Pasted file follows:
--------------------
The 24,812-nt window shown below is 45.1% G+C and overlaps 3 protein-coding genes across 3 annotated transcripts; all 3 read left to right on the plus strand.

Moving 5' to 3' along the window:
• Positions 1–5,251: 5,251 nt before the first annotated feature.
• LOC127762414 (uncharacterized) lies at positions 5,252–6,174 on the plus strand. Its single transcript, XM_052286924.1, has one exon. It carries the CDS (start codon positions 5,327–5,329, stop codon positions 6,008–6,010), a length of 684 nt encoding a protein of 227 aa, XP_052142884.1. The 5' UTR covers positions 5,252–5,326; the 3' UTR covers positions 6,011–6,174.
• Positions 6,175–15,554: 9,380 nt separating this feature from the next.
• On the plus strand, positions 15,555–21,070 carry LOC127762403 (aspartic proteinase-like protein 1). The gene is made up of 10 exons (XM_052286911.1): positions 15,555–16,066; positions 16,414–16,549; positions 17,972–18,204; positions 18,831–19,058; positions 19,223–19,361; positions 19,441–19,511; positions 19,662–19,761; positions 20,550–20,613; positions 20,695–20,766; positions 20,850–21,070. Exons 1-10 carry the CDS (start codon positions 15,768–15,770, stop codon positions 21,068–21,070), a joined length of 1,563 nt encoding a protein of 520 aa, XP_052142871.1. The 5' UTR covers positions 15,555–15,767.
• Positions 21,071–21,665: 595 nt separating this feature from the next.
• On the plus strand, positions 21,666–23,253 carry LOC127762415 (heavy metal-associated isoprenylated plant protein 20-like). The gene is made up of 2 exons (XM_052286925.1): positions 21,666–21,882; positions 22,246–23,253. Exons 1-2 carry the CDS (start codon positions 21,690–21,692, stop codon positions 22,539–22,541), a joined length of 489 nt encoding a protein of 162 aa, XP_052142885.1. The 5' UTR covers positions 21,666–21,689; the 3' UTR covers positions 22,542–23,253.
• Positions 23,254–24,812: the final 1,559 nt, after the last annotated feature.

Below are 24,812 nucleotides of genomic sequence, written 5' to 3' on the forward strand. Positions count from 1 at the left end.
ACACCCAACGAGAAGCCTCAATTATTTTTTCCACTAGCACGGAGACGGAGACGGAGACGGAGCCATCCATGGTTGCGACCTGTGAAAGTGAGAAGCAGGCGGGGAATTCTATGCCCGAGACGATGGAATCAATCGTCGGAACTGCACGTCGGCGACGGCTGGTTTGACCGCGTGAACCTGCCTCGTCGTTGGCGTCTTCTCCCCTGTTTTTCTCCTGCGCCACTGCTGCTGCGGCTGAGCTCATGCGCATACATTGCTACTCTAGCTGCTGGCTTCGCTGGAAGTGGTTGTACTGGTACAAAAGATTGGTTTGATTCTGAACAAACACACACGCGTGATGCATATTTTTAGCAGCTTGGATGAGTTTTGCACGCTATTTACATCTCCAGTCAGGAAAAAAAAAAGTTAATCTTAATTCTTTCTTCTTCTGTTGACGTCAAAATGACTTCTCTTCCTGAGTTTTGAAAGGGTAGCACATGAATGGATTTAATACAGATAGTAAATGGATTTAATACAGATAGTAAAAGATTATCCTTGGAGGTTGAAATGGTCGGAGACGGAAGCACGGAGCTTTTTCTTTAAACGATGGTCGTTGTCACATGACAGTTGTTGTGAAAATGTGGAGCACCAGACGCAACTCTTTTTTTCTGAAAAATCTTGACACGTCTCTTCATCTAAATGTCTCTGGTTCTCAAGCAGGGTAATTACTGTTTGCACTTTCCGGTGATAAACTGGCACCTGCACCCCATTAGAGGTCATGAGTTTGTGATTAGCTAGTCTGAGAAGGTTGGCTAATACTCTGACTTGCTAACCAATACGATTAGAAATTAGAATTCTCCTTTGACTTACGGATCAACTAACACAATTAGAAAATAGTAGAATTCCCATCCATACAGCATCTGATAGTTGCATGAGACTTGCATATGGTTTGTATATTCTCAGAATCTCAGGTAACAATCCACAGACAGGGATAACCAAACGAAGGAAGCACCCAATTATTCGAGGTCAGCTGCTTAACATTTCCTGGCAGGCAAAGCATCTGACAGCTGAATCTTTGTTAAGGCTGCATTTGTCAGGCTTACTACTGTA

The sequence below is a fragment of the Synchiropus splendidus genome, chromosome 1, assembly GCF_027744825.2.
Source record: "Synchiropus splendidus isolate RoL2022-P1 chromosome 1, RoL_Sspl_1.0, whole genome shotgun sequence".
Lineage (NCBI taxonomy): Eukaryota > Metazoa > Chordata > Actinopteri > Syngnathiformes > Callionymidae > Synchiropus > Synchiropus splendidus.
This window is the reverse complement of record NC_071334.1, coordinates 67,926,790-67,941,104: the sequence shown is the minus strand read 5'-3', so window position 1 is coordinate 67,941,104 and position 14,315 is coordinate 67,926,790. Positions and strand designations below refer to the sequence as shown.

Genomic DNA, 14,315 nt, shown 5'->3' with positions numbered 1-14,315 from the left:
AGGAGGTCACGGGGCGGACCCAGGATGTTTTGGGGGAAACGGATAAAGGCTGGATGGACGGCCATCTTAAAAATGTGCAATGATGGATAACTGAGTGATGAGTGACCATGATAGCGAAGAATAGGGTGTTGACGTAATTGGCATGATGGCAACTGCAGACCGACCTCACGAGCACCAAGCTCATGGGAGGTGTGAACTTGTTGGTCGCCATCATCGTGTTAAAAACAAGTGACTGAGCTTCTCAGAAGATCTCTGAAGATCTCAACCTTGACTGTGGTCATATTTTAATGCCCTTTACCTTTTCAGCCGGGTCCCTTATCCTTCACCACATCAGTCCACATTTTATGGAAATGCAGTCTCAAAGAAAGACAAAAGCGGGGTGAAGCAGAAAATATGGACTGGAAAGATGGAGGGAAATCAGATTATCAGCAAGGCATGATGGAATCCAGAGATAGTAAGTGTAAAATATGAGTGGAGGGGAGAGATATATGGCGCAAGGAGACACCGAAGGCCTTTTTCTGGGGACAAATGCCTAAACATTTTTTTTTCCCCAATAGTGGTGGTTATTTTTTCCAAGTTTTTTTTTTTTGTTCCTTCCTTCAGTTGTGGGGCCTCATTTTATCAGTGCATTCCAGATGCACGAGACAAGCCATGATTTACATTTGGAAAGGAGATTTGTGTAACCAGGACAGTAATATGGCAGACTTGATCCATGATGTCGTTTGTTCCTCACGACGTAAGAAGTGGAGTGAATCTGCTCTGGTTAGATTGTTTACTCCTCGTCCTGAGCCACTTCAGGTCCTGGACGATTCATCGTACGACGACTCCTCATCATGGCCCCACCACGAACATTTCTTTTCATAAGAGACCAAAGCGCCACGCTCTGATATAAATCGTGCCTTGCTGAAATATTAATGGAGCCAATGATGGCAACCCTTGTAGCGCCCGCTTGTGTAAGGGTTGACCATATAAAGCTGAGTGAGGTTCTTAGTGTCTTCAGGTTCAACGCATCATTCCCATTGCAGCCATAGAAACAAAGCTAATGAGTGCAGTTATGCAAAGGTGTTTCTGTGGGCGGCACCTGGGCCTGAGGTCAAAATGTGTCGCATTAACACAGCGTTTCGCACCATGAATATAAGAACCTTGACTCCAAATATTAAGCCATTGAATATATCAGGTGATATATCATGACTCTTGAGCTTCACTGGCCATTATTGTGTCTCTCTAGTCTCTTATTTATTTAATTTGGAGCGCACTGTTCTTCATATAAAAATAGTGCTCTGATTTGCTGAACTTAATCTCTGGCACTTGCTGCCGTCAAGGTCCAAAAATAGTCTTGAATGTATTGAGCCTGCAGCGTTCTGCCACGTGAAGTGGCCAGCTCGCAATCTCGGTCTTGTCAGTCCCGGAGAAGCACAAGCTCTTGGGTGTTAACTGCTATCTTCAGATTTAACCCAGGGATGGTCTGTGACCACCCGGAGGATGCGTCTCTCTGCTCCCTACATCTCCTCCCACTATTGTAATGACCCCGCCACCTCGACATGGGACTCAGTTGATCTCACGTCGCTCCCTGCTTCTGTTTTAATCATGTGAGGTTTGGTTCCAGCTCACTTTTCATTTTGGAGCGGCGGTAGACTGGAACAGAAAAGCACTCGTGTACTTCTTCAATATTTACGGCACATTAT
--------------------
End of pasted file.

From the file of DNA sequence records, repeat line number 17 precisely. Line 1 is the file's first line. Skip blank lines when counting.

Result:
AGGAGGTCACGGGGCGGACCCAGGATGTTTTGGGGGAAACGGATAAAGGCTGGATGGACGGCCATCTTAAAAATGTGCAATGATGGATAACTGAGTGATGAGTGACCATGATAGCGAAGAATAGGGTGTTGACGTAATTGGCATGATGGCAACTGCAGACCGACCTCACGAGCACCAAGCTCATGGGAGGTGTGAACTTGTTGGTCGCCATCATCGTGTTAAAAACAAGTGACTGAGCTTCTCAGAAGATCTCTGAAGATCTCAACCTTGACTGTGGTCATATTTTAATGCCCTTTACCTTTTCAGCCGGGTCCCTTATCCTTCACCACATCAGTCCACATTTTATGGAAATGCAGTCTCAAAGAAAGACAAAAGCGGGGTGAAGCAGAAAATATGGACTGGAAAGATGGAGGGAAATCAGATTATCAGCAAGGCATGATGGAATCCAGAGATAGTAAGTGTAAAATATGAGTGGAGGGGAGAGATATATGGCGCAAGGAGACACCGAAGGCCTTTTTCTGGGGACAAATGCCTAAACATTTTTTTTTCCCCAATAGTGGTGGTTATTTTTTCCAAGTTTTTTTTTTTTGTTCCTTCCTTCAGTTGTGGGGCCTCATTTTATCAGTGCATTCCAGATGCACGAGACAAGCCATGATTTACATTTGGAAAGGAGATTTGTGTAACCAGGACAGTAATATGGCAGACTTGATCCATGATGTCGTTTGTTCCTCACGACGTAAGAAGTGGAGTGAATCTGCTCTGGTTAGATTGTTTACTCCTCGTCCTGAGCCACTTCAGGTCCTGGACGATTCATCGTACGACGACTCCTCATCATGGCCCCACCACGAACATTTCTTTTCATAAGAGACCAAAGCGCCACGCTCTGATATAAATCGTGCCTTGCTGAAATATTAATGGAGCCAATGATGGCAACCCTTGTAGCGCCCGCTTGTGTAAGGGTTGACCATATAAAGCTGAGTGAGGTTCTTAGTGTCTTCAGGTTCAACGCATCATTCCCATTGCAGCCATAGAAACAAAGCTAATGAGTGCAGTTATGCAAAGGTGTTTCTGTGGGCGGCACCTGGGCCTGAGGTCAAAATGTGTCGCATTAACACAGCGTTTCGCACCATGAATATAAGAACCTTGACTCCAAATATTAAGCCATTGAATATATCAGGTGATATATCATGACTCTTGAGCTTCACTGGCCATTATTGTGTCTCTCTAGTCTCTTATTTATTTAATTTGGAGCGCACTGTTCTTCATATAAAAATAGTGCTCTGATTTGCTGAACTTAATCTCTGGCACTTGCTGCCGTCAAGGTCCAAAAATAGTCTTGAATGTATTGAGCCTGCAGCGTTCTGCCACGTGAAGTGGCCAGCTCGCAATCTCGGTCTTGTCAGTCCCGGAGAAGCACAAGCTCTTGGGTGTTAACTGCTATCTTCAGATTTAACCCAGGGATGGTCTGTGACCACCCGGAGGATGCGTCTCTCTGCTCCCTACATCTCCTCCCACTATTGTAATGACCCCGCCACCTCGACATGGGACTCAGTTGATCTCACGTCGCTCCCTGCTTCTGTTTTAATCATGTGAGGTTTGGTTCCAGCTCACTTTTCATTTTGGAGCGGCGGTAGACTGGAACAGAAAAGCACTCGTGTACTTCTTCAATATTTACGGCACATTAT